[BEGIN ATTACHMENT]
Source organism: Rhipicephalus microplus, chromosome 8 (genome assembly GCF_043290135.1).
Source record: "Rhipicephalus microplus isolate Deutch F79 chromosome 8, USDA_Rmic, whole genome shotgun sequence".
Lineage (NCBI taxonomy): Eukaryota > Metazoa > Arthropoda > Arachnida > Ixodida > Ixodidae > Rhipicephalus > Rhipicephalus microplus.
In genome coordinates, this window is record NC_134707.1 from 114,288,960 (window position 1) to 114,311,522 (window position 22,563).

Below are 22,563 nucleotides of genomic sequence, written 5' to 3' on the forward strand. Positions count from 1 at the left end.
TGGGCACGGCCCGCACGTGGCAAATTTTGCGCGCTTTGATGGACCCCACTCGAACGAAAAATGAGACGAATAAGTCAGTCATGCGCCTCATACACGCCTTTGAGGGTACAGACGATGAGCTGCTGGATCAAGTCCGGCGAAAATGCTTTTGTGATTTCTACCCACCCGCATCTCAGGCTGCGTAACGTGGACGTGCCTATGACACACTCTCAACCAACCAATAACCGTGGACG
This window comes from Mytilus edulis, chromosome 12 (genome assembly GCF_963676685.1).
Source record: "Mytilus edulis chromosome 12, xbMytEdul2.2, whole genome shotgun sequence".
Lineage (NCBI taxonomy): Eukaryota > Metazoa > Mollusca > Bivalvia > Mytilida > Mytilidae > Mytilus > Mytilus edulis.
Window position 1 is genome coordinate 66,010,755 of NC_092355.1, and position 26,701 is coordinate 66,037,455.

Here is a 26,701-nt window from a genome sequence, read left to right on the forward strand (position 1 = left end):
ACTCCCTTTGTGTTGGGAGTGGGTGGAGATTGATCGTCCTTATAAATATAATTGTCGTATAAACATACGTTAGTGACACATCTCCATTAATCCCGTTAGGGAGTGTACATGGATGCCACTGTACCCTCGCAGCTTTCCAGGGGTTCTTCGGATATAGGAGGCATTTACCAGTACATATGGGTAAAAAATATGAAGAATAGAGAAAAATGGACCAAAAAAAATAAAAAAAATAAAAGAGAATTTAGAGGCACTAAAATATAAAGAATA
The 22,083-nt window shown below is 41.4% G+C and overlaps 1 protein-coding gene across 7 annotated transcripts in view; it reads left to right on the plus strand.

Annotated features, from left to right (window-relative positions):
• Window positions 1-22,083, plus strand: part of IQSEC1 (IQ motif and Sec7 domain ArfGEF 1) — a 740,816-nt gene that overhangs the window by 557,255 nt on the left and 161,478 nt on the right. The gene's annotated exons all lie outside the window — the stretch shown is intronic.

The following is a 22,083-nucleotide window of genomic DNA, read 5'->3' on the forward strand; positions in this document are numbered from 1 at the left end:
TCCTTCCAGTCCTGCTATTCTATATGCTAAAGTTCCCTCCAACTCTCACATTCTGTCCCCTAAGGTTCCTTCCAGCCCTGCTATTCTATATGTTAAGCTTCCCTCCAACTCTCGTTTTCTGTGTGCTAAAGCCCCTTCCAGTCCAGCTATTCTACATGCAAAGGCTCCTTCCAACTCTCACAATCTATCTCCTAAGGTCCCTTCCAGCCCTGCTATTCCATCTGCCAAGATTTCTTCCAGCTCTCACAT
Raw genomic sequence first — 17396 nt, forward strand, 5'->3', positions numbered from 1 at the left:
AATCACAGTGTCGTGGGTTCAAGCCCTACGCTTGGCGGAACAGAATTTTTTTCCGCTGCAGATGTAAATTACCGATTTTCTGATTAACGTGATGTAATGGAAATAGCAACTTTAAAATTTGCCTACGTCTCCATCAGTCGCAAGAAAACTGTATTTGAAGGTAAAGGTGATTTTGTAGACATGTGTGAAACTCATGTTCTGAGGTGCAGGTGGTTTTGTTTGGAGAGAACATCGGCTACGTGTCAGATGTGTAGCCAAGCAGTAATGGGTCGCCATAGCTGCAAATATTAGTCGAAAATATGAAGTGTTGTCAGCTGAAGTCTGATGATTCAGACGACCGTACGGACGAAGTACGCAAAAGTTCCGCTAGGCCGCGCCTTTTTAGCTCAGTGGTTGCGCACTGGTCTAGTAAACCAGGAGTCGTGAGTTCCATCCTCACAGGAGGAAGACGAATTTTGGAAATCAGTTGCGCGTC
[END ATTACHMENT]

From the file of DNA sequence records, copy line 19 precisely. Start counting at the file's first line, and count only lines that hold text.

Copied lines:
AATCACAGTGTCGTGGGTTCAAGCCCTACGCTTGGCGGAACAGAATTTTTTTCCGCTGCAGATGTAAATTACCGATTTTCTGATTAACGTGATGTAATGGAAATAGCAACTTTAAAATTTGCCTACGTCTCCATCAGTCGCAAGAAAACTGTATTTGAAGGTAAAGGTGATTTTGTAGACATGTGTGAAACTCATGTTCTGAGGTGCAGGTGGTTTTGTTTGGAGAGAACATCGGCTACGTGTCAGATGTGTAGCCAAGCAGTAATGGGTCGCCATAGCTGCAAATATTAGTCGAAAATATGAAGTGTTGTCAGCTGAAGTCTGATGATTCAGACGACCGTACGGACGAAGTACGCAAAAGTTCCGCTAGGCCGCGCCTTTTTAGCTCAGTGGTTGCGCACTGGTCTAGTAAACCAGGAGTCGTGAGTTCCATCCTCACAGGAGGAAGACGAATTTTGGAAATCAGTTGCGCGTC